Consumer behavior ch4 personality, self image, and life style moghimi

6,733 views

Published on

Consumer behavior, chapter 4, personality, self image, and lifestyle

Published in: Education
0 Comments
9 Likes
Statistics
Notes
  • Be the first to comment

No Downloads
Views
Total views
6,733
On SlideShare
0
From Embeds
0
Number of Embeds
17
Actions
Shares
0
Downloads
260
Comments
0
Likes
9
Embeds 0
No embeds

No notes for slide

Consumer behavior ch4 personality, self image, and life style moghimi

  1. 1. © Pearson Education Inc 1
  2. 2. Chapter 4 Personality, Self-Image, and Life Style Bahman Moghimi Master of Industrial Marketing & E-Commerce Doctor of Business Administration B.Moghimi@yahoo.co.uk © Pearson Education Inc 2
  3. 3. © Pearson Education Inc 3
  4. 4. Opening Vignette  Do you see yourself as beautiful?  Only1% of all women see themselves as beautiful... Because: Most ads portray an ideal image that is unattainable 4-4 B.Moghimi@yahoo.co.uk
  5. 5. What Is Personality? pəːsəˈnalɪti/ noun. plural : personalities  the combination of characteristics or qualities that form an individual's distinctive character. Personality arises from within and makes us who we are The inner psychological characteristics that both determine and reflect how a person responds to his or her environment. © Pearson Education Inc B.Moghimi@yahoo.co.uk 4-5
  6. 6. The Nature of Personality    Personality reflects individual differences Personality is consistent and enduring Personality can change 4-6 B.Moghimi@yahoo.co.uk
  7. 7. Theories of Personality  Freudian theory – Unconscious needs or drives are at the heart of human motivation – Three interacting systems • Id: primitive and impulsive drives • Superego: Individual’s internal expression of society’s moral and ethical codes of conduct • Ego: Individual’s conscious control » continued © Pearson Education Inc B.Moghimi@yahoo.co.uk 4-7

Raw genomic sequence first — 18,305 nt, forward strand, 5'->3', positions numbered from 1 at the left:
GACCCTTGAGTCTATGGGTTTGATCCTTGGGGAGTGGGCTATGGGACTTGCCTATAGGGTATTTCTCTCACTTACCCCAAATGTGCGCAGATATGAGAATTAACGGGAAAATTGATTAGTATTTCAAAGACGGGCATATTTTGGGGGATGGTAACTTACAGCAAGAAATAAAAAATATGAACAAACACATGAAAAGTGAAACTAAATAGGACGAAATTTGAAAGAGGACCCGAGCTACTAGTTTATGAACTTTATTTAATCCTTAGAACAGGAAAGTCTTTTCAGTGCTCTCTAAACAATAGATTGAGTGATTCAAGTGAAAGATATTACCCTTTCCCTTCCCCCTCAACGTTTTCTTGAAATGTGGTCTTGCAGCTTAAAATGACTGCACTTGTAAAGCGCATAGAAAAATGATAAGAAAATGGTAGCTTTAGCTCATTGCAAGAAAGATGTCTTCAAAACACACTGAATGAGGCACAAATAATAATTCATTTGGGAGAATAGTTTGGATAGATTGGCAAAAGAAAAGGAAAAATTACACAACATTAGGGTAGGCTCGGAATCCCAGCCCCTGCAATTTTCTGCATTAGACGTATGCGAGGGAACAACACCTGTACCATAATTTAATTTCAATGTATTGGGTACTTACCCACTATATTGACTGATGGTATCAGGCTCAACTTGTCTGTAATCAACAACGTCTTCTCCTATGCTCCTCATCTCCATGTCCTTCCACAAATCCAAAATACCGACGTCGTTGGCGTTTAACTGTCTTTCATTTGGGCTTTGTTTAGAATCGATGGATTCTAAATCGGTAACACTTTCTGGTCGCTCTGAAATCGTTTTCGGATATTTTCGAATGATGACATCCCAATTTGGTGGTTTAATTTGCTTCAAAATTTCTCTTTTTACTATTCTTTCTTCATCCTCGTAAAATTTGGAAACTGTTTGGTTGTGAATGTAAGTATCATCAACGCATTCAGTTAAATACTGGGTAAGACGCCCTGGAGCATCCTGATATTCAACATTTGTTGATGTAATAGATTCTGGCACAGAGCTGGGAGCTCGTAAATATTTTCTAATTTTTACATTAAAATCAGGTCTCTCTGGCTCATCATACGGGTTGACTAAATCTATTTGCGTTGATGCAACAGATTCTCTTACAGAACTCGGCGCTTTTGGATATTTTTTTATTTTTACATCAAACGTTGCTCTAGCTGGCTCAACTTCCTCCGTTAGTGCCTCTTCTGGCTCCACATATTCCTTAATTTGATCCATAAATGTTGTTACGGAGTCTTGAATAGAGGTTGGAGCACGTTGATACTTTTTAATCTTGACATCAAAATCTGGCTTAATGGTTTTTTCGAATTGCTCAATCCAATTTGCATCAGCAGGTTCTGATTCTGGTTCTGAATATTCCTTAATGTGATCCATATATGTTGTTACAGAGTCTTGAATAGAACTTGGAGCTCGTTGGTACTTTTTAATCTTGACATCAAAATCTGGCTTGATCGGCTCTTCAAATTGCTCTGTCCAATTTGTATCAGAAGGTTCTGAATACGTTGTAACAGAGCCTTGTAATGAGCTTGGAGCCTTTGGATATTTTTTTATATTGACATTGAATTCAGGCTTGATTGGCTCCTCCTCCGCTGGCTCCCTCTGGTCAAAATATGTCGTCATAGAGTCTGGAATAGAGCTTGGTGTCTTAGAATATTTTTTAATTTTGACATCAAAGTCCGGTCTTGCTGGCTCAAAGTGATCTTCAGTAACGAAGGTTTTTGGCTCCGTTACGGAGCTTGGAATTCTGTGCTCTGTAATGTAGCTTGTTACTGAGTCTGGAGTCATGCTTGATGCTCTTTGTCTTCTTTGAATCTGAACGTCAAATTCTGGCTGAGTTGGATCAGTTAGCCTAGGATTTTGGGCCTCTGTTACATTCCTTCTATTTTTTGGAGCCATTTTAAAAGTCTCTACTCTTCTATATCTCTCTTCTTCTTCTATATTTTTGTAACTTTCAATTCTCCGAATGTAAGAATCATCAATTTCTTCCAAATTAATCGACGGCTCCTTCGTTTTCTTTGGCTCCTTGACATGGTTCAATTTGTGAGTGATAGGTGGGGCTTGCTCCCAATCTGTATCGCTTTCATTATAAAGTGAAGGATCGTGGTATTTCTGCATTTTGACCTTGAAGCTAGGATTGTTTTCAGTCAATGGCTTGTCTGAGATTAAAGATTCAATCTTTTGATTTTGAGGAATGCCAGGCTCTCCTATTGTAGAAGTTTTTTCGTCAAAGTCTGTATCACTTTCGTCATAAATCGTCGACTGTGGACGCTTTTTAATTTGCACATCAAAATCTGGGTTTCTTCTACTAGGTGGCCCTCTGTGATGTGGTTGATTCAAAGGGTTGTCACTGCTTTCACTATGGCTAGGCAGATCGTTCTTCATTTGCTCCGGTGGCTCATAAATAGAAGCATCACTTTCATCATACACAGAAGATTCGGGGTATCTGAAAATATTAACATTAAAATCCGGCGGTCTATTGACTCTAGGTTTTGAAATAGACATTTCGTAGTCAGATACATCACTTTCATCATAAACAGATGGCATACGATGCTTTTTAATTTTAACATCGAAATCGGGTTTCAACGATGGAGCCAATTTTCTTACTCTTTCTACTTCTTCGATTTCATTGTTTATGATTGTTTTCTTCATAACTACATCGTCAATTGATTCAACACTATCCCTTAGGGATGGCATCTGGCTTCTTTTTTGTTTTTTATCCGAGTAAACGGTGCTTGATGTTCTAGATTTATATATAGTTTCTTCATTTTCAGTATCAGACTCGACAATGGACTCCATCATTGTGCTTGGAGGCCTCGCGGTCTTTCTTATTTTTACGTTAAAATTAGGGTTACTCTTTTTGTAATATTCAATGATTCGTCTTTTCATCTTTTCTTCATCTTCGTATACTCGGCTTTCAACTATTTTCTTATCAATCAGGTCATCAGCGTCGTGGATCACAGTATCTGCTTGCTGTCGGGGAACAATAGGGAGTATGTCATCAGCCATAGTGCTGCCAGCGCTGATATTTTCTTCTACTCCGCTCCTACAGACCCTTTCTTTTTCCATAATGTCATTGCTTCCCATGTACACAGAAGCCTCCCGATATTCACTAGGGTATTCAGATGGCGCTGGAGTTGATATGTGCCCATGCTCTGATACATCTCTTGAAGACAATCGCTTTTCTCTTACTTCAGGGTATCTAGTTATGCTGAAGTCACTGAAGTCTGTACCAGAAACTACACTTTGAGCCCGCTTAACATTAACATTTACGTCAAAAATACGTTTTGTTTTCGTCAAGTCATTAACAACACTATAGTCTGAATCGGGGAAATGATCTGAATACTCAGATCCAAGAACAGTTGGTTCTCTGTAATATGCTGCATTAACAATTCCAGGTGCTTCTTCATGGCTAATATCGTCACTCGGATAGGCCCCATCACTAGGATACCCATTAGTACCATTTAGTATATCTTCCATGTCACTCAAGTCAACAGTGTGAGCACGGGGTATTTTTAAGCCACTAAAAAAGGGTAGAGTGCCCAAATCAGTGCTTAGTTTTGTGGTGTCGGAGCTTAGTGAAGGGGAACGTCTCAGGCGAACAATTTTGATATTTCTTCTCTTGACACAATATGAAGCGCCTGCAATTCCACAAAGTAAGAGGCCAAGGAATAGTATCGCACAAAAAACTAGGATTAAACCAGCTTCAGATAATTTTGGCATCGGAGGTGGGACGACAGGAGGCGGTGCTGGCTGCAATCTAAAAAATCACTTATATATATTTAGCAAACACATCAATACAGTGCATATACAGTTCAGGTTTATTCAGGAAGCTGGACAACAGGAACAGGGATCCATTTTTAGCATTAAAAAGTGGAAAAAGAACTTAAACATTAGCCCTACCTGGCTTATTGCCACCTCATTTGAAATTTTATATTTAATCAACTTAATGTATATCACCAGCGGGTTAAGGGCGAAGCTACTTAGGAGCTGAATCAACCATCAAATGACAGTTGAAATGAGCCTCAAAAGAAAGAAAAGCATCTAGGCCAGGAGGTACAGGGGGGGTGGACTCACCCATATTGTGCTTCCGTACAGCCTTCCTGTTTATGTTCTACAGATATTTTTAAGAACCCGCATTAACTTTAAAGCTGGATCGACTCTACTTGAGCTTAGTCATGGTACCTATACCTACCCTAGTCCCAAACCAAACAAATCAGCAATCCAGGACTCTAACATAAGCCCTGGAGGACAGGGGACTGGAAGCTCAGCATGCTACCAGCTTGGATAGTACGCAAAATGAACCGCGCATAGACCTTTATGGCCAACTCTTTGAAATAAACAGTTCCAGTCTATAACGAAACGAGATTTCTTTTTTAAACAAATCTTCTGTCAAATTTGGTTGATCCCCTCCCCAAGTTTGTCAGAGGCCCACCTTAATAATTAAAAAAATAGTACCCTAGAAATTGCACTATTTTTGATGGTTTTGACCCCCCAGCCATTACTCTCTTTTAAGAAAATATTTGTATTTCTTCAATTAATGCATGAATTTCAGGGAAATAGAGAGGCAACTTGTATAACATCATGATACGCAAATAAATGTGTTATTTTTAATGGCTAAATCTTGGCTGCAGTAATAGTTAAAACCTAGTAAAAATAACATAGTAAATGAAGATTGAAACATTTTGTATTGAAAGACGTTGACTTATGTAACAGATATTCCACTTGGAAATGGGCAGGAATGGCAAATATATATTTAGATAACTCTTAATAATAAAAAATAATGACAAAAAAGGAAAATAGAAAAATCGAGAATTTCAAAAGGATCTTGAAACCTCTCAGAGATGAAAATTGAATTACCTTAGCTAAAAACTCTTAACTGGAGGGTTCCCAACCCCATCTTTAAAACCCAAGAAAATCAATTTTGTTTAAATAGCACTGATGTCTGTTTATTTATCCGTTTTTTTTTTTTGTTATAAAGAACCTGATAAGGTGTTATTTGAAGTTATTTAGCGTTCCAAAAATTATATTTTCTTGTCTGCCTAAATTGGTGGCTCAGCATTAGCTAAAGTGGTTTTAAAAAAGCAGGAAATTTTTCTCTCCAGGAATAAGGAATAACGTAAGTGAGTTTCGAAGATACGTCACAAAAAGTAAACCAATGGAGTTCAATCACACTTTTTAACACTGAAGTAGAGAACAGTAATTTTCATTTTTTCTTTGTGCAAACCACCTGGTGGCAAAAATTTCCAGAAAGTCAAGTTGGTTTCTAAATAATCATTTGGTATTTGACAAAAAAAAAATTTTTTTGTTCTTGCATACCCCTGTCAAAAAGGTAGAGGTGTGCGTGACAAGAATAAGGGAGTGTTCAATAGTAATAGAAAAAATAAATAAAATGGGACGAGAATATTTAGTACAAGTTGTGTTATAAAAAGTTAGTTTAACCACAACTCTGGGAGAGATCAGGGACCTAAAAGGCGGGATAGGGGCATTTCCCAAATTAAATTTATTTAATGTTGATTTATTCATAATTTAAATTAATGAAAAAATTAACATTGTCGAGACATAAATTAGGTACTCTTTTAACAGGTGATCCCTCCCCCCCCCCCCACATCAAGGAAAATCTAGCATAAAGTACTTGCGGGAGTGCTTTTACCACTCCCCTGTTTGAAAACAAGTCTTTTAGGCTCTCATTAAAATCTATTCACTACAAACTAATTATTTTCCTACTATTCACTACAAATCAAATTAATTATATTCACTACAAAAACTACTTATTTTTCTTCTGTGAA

8. 8. Psychodynamics of the Personality B.Moghimi@yahoo.co.uk 4-8
  9. 9. Theories of Personality  Neo-Freudian personality theory – Social relationships are fundamental to the formation and development of personality – e.g., Karen Horney’s CAD Theory  Using the context of child-parent relationships, individuals can be classified into: – Compliant individuals – Aggressive individuals – Detached individuals © Pearson Education Inc B.Moghimi@yahoo.co.uk 4-9
  10. 10. CAD theory  Compliant Personality – One who desires to be loved, wanted, and appreciated by others.  Aggressive Personality – One who moves against others (e.g., competes with others, desires to excel and win admiration).  Detached Personality – One who moves away from others (e.g., who desires independence, self-sufficiency, and freedom from obligations). © Pearson Education Inc B.Moghimi@yahoo.co.uk 4-10
  11. 11. Theories of Personality – Cont’d  Cognitive Theories of Personality – Personality as differences in cognitive processes (how consumers process and react to information) © Pearson Education Inc B.Moghimi@yahoo.co.uk 4-11
  12. 12. Need for Cognition (NC)  A person’s craving for enjoyment of thinking  High NC consumers are likely to: – Relate better to written messages – Want product-related information – Spend more time processing print ads – Enjoy using the internet to get information B.Moghimi@yahoo.co.uk 4-12